Just 14 years old, the company has become a $200 billion behemoth and borders on a global internet monopoly. Beyond search — where Google owns 70 percent of the U.S. market, 95 percent in Europe — its domination includes video (YouTube), mobile (Android) and web browsing (Chrome, Firefox). It’s challenging Facebook (Google+), selling smartphones and laptops (Chromebook), and is working on computers worn as glasses and wristwatches. In the United States, 76 cents of every online ad dollar goes to Google.
Yes, Google is a great company. Their growth to $200 billion was achieved by successfully competing in the market, not by hiding behind legal protection from competition. That's not what the editors want you to conclude, of course. They want you to cower in fear of the "behemoth" Google--a behemoth created by free consumer choice.
The editors also hint darkly against "this monster," which it accuses of "invading users' privacy" and "scraping of personal information from home WiFi networks." Maybe there's something to it, but that is a legal matter that has nothing to do with the issue of monopolies.
There is only one institution that can create true monopolies--the government. That's because only the government has a monopoly on the use of physical force, by means of its law-making powers which people are compelled to obey under threat of armed assault by government agents. No private company has that power. The US Post Office, for example, is a true monopoly: No other company is legally allowed to compete with it in first class mail.
If the editors were truly concerned about monopolization, they would focus their attention on the government's growing abuse of its lawmaking monopoly, which is increasingly used to violate rights of innocent people rather than prosecute criminals and protect rights. They would use this year's 100th anniversary of the Federal Reserve System to call for its elimination. It destructive monopoly over the monetary system is entrenched by legal tender laws.
The editors would also be beating the drums for an end to the destructive government "public" school quasi-monopoly, which gains its "customers" and stifles competition by compulsory taxation and compulsory attendance laws.
They would fight against the government's growing monopolization over healthcare, including their beloved ObamaCare with its myriad boards and committees wielding the power to decide who gets what kind of health care and health insurance and when.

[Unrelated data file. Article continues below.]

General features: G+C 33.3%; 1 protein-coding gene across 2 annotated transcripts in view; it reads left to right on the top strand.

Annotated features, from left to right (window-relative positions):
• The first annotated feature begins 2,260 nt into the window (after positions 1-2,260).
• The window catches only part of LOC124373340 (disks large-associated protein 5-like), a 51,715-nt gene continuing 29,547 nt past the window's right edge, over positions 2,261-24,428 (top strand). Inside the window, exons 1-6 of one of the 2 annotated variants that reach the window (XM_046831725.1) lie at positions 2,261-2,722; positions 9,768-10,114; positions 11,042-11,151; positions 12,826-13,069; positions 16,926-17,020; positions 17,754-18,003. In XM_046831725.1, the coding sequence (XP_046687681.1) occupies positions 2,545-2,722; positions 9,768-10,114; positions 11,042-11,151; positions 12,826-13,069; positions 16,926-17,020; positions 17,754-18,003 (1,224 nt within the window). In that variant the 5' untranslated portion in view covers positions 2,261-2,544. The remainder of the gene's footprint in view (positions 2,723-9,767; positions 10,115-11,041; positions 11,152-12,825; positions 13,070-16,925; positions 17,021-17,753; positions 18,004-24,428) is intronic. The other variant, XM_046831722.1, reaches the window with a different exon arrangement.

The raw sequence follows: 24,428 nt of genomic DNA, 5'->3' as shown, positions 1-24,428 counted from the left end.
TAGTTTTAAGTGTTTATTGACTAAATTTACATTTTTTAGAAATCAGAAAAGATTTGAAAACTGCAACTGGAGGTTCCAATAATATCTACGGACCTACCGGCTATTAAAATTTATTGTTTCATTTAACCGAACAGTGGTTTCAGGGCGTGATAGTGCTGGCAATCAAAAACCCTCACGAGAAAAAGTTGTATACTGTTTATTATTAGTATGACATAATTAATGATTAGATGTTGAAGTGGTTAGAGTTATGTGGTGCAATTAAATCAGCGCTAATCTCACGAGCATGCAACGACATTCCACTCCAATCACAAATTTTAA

And don't forget the local electric utility and, as noted, the US Post Office.
If the editors are truly concerned about privacy issues and information gathering and how it is used, it should recognize that the government is the elephant in the room that we all should be worried about. Unless Google uses its information for criminal purposes like extortion or blackmail, it has a moral right to profitably "leverage" its information gathering prowess as it sees fit, so long as its information gathering techniques do not violate rights (this is a complex legal matter).
Leave Google alone. It has done nothing wrong but successfully compete in the freest market in the world--the internet. When people decide that they would be better off patronizing some other company or venue, Google's "monopoly" will disintegrate as fast as IBM's dominance in mainframes dissolved in the face of the personal computer revolution.
And while we're at it, we should advocate for the complete abolition of the antitrust laws, whose sole purpose is to empower government control over private business, penalize success and ability, and enable less successful competitors to gain by government force what they couldn't legitimately gain in the marketplace. The editors worry about "the impunity with which Google does business." The impunity with which government wields its power is the real danger.
My published letter-to-the-editor: Google not a Monopoly
What Are the Search Results When You Google 'Antitrust?', by Thomas A. Bowden
Antitrust Prosecution of Apple is Rotten
Apple followup: Barbara Straniero's Mistaken Understanding of "Free Market"